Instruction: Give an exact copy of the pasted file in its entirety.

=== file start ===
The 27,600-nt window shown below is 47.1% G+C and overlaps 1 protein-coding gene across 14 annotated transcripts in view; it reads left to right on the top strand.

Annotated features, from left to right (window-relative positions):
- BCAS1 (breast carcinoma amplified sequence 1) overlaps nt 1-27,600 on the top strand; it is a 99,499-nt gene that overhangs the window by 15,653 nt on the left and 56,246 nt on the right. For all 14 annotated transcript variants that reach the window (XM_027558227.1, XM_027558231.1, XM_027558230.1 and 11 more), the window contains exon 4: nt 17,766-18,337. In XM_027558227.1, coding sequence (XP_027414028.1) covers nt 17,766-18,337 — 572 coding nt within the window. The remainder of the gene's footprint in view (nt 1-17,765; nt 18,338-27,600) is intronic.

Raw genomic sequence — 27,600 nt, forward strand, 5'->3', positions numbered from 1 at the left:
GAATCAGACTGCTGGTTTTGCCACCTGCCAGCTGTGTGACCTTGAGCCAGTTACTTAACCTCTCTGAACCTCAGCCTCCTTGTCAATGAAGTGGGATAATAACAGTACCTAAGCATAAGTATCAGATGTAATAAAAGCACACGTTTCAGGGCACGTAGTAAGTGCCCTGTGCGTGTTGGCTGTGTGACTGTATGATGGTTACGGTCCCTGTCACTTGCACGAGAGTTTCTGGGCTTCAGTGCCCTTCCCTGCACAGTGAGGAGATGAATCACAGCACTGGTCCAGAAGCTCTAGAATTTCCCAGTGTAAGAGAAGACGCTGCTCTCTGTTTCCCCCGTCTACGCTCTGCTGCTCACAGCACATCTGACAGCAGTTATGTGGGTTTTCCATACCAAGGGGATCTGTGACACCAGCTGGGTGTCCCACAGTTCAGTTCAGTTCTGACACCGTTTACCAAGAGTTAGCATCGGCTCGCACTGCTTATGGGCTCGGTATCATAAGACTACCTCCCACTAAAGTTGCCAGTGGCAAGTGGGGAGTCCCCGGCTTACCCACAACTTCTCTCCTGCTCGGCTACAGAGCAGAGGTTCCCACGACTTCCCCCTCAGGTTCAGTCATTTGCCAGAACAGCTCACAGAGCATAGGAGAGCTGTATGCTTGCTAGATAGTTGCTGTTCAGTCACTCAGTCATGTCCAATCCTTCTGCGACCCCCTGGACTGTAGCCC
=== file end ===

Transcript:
The 27,600-nt window shown below is 47.1% G+C and overlaps 1 protein-coding gene across 14 annotated transcripts in view; it reads left to right on the top strand.

Annotated features, from left to right (window-relative positions):
- BCAS1 (breast carcinoma amplified sequence 1) overlaps nt 1-27,600 on the top strand; it is a 99,499-nt gene that overhangs the window by 15,653 nt on the left and 56,246 nt on the right. For all 14 annotated transcript variants that reach the window (XM_027558227.1, XM_027558231.1, XM_027558230.1 and 11 more), the window contains exon 4: nt 17,766-18,337. In XM_027558227.1, coding sequence (XP_027414028.1) covers nt 17,766-18,337 — 572 coding nt within the window. The remainder of the gene's footprint in view (nt 1-17,765; nt 18,338-27,600) is intronic.

Raw genomic sequence — 27,600 nt, forward strand, 5'->3', positions numbered from 1 at the left:
GAATCAGACTGCTGGTTTTGCCACCTGCCAGCTGTGTGACCTTGAGCCAGTTACTTAACCTCTCTGAACCTCAGCCTCCTTGTCAATGAAGTGGGATAATAACAGTACCTAAGCATAAGTATCAGATGTAATAAAAGCACACGTTTCAGGGCACGTAGTAAGTGCCCTGTGCGTGTTGGCTGTGTGACTGTATGATGGTTACGGTCCCTGTCACTTGCACGAGAGTTTCTGGGCTTCAGTGCCCTTCCCTGCACAGTGAGGAGATGAATCACAGCACTGGTCCAGAAGCTCTAGAATTTCCCAGTGTAAGAGAAGACGCTGCTCTCTGTTTCCCCCGTCTACGCTCTGCTGCTCACAGCACATCTGACAGCAGTTATGTGGGTTTTCCATACCAAGGGGATCTGTGACACCAGCTGGGTGTCCCACAGTTCAGTTCAGTTCTGACACCGTTTACCAAGAGTTAGCATCGGCTCGCACTGCTTATGGGCTCGGTATCATAAGACTACCTCCCACTAAAGTTGCCAGTGGCAAGTGGGGAGTCCCCGGCTTACCCACAACTTCTCTCCTGCTCGGCTACAGAGCAGAGGTTCCCACGACTTCCCCCTCAGGTTCAGTCATTTGCCAGAACAGCTCACAGAGCATAGGAGAGCTGTATGCTTGCTAGATAGTTGCTGTTCAGTCACTCAGTCATGTCCAATCCTTCTGCGACCCCCTGGACTGTAGCCC